Brazilian President Michel Temer Dodges Trial for Corruption

Edited by Pavel Jacomino
2017-10-26 14:56:19

Brazilian President Michel Temer

Brasilia, October 26 (RHC)-- Brazilian President Michel Temer has successfully avoided facing trial for corruption after the lower house of Congress voted against taking judicial action. 

Temer survived charges of racketeering and obstructing justice, both of which he has denied repeatedly when the necessary two-thirds of the lower house failed to vote in favour of bringing him before the courts. 

Only 233 deputies voted in favor of the judicial proceedings, far short of the 342 votes required, while 251 rejected the prosecution's plans outright, the BBC reported. 

Following the vote, any formal investigation into Temer's conduct while in office can now only be opened after his term ends in 2018. 

Reporting from Sao Paulo, the BBC's Katy Watson said shouts of "Out with Temer!" rang out as lawmakers were casting their votes.  Some declared they were voting against impunity, but others favored stability.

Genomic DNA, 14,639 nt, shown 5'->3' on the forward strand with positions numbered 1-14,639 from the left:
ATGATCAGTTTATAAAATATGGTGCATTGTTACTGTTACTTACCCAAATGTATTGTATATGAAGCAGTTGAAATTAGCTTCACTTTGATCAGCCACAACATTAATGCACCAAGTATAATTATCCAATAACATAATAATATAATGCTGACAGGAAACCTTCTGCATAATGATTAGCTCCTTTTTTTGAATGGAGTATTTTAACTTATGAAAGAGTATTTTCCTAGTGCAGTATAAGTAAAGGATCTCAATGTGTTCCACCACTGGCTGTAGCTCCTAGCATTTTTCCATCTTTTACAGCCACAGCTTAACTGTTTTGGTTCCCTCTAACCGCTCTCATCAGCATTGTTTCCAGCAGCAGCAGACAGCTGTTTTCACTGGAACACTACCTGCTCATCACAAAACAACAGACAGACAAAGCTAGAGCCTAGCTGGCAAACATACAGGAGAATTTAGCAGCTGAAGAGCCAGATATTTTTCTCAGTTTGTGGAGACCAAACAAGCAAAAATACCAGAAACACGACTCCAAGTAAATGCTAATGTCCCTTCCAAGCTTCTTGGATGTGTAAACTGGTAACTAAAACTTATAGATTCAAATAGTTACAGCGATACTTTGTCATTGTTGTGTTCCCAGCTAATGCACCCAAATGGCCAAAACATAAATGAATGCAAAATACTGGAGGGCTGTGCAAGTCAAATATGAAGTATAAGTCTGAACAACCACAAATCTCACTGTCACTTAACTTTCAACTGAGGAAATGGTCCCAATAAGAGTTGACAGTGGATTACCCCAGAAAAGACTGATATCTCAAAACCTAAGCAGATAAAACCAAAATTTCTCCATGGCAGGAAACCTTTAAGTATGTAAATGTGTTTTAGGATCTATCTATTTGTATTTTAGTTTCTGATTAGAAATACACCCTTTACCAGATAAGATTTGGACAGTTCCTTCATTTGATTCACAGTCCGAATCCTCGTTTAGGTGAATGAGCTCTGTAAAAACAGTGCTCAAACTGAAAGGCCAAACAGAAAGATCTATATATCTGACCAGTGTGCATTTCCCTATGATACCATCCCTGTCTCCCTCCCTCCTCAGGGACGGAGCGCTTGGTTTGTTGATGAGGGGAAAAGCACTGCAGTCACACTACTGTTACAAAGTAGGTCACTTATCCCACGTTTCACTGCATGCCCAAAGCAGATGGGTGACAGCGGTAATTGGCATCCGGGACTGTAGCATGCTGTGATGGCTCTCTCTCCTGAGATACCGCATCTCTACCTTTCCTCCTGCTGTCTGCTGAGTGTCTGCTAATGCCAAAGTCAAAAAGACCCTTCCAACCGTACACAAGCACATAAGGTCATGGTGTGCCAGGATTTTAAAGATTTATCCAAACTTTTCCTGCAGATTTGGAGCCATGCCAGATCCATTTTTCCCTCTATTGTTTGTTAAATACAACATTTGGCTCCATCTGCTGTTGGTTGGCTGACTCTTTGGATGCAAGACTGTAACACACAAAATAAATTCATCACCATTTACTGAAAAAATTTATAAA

Ultimately, Temer's recent efforts to woo the most influential lawmakers appear to have trumped his dismal approval ratings, currently the worst in the country's history. 

Last week, the congressional justice committee also rejected the charges. For the second time in as many months, according to the BBC, "he's got away with it." 

The charges originated from a corruption case involving the world's largest meat-packing firm, JBL.  The president faced being toppled by testimony given by controlling shareholder J&F's owners under a plea bargain. 

Joesley and Wesley Batista, who have resigned from their board positions, said they spent $185.5 million bribing nearly 1,900 politicians in recent years.  They agreed to pay a record $3.2 billion fine for the firm's role in Brazil's ongoing corruption scandals. 

Although Temer has escaped the immediate prospect of being hauled before the courts, critics argue he's now nothing more than a lame duck president, who will struggle to pass any key reforms ahead of next year's elections. 


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